messageLog.setStringProperty("Logging#3", "Printing Payload As Attachment");

        By something like this one:

        messageLog.setStringProperty("Logging#3", map.get("MPL_LOG_TEXT"))

        Then you could set “MPL_LOG_TEXT” by use of a Content Modifier in front of (and in addition to) the script element.

        Downside: You have to place two elements to the IFlow (Content Modifier and Script element) when you want to use the logging script functionality.

        Upside: You don’t have to change the script (or better said the texts/strings in it) anytime you use it.

        I think the upside is more worthy than the downside. Yes, you have to place one more element per logging step, but therefore one can simply identify the purpose of the logging step (or re-check which texts it will write to the log) by looking into the Content Modifiers settings, instead of sneaking through the script itself and find the strings which are written to the log.

         

        • Hi Raffael,

          I also see the advantages of setting the Text via a content modifier.

          In my opinion, these advantages really take effect as soon as it would be possible to automatically sync scripts with a Git repository. I am currently testing some tools. However, I have not found a good solution for this.

  • Hi Malte

     

    This is a very good idea to make logging dependent on the trace level. I’ve been using an external parameter to control logging, but that requires updating the configuration value and redeployment. Your approach will not require any down time and that’s great!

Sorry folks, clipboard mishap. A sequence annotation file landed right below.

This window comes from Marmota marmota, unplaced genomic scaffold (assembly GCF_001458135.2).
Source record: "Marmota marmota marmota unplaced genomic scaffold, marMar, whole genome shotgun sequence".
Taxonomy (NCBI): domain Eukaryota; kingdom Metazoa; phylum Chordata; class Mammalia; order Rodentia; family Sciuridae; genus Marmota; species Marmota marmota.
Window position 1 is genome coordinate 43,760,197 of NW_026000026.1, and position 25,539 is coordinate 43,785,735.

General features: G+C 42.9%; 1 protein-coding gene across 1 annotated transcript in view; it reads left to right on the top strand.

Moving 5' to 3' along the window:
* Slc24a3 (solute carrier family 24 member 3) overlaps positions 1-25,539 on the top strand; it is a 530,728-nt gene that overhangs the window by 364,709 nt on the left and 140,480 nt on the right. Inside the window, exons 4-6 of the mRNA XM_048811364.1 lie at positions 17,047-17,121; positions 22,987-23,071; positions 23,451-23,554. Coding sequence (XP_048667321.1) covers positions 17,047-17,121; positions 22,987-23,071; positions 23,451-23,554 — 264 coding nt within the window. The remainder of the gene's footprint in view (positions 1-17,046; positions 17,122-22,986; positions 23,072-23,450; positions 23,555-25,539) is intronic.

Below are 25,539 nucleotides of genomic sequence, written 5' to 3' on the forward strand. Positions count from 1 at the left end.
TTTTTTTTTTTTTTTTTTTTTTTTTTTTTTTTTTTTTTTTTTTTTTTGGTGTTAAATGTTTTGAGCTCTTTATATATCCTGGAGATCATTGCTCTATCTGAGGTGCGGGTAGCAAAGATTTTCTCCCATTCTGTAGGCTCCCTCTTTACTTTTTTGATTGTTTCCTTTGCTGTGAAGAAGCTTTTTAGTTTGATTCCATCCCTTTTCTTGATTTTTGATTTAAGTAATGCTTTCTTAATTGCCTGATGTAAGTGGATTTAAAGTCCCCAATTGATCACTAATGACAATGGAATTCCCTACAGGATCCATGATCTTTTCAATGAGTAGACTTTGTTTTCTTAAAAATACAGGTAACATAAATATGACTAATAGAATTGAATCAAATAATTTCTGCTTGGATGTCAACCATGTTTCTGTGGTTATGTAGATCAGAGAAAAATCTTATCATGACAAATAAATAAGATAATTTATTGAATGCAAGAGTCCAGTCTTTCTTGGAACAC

A few points to consider for your script:-

    1. As best as possible, always use Reader when accessing the message body
    2. Move definition and checking of messageLog inside the if block for trace level. There is no need to have theĀ messageLog if the trace level condition is not met
    3. Consider not altering the input content when logging it – it is better to have the content logged as-is to preserve what is actually sent from the sender system

     

    Thanks for sharing this with the community.

     

    Best regards

    Eng Swee

    • Hi Eng Swee,

      thank you for your feedback!

      We currently think about combining the approach of a parameter and the log level. This would enable us to have two options to steer logging.

      Some remarks to your suggestions:

      1. Great idea to improve resource consumption. Wouldn’t I need to parse the XMLSluper to a string to beautify it? Then I would have additional coding.
      2. I have not moved it in the block when the LogLevel is met as we have sometimes scripts which log when the LogLevel is Info/None, some very high-level information from the payload.
      3. Yeah, that’s a downside of this script. Nevertheless, I see the benefits, by directly have something “human”-readable.